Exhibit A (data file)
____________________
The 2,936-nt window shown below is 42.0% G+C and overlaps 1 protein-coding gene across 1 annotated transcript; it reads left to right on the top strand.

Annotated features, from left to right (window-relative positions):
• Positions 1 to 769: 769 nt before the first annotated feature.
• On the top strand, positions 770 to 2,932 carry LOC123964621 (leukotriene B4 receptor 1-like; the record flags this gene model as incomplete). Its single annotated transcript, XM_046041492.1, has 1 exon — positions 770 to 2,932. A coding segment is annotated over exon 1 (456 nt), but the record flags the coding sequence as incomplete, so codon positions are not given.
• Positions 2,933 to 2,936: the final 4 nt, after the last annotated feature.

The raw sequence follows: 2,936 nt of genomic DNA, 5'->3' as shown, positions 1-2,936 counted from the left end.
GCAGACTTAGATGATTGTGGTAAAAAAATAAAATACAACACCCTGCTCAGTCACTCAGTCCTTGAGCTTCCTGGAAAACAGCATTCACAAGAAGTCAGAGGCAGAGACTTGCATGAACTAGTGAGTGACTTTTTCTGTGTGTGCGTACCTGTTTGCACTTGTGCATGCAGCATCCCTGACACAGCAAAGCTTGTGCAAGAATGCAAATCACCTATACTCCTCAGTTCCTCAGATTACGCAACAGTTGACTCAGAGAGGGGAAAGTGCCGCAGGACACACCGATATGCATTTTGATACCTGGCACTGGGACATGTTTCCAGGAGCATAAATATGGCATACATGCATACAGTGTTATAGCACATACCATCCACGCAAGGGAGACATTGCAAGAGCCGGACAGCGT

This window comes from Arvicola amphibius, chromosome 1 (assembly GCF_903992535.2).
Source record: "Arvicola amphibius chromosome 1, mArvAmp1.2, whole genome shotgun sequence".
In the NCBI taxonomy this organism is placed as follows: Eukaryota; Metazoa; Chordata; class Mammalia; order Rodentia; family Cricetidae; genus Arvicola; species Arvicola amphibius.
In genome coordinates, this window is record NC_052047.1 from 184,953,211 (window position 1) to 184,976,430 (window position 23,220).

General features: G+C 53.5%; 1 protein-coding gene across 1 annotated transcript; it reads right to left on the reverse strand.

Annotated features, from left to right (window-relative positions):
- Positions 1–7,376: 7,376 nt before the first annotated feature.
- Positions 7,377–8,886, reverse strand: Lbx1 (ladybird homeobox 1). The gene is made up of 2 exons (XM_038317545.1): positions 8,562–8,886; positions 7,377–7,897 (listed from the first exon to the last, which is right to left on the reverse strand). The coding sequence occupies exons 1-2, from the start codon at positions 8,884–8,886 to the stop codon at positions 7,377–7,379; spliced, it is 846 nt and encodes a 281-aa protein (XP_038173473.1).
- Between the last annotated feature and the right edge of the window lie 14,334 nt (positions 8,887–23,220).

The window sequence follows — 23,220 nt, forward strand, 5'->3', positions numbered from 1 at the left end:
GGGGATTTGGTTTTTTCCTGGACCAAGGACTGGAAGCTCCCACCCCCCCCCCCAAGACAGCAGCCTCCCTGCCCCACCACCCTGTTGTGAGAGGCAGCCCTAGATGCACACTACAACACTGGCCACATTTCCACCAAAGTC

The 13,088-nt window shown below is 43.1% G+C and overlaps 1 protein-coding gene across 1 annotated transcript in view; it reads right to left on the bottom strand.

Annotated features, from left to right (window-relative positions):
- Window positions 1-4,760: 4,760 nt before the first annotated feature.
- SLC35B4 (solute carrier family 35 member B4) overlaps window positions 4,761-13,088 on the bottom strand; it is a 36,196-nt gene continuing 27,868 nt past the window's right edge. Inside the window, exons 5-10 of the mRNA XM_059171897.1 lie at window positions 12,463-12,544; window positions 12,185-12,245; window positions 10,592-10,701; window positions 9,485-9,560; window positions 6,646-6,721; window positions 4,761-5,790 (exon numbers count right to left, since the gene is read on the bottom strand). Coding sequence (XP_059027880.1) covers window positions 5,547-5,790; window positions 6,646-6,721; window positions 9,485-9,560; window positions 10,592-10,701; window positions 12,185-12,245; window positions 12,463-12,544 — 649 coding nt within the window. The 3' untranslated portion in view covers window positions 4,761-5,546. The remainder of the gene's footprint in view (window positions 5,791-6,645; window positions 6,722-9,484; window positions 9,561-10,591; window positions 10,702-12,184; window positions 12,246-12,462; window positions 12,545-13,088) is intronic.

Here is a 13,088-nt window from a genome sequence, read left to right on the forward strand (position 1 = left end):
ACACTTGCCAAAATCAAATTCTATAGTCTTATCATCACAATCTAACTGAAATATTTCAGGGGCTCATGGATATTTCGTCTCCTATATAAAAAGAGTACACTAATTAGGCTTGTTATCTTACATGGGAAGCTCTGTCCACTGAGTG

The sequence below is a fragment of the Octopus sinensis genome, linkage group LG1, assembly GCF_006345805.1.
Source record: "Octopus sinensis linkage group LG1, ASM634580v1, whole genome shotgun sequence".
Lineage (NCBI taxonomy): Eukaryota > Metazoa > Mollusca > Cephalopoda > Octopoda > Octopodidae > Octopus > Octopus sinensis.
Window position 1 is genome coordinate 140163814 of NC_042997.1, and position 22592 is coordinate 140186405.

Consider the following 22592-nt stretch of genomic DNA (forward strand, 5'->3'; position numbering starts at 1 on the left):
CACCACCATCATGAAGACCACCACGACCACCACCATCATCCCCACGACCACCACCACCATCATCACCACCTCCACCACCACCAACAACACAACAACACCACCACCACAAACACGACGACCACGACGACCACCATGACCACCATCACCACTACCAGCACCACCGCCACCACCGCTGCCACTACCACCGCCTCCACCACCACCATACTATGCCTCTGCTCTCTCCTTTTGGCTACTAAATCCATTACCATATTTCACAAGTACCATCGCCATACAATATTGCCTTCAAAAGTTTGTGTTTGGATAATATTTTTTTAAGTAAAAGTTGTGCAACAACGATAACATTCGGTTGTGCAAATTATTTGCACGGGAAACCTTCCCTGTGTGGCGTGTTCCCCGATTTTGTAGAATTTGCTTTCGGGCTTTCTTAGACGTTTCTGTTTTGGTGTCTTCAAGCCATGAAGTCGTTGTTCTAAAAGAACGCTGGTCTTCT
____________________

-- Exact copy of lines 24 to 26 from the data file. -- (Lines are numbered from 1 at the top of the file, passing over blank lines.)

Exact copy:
ACACTTGCCAAAATCAAATTCTATAGTCTTATCATCACAATCTAACTGAAATATTTCAGGGGCTCATGGATATTTCGTCTCCTATATAAAAAGAGTACACTAATTAGGCTTGTTATCTTACATGGGAAGCTCTGTCCACTGAGTG

The sequence below is a fragment of the Octopus sinensis genome, linkage group LG1, assembly GCF_006345805.1.
Source record: "Octopus sinensis linkage group LG1, ASM634580v1, whole genome shotgun sequence".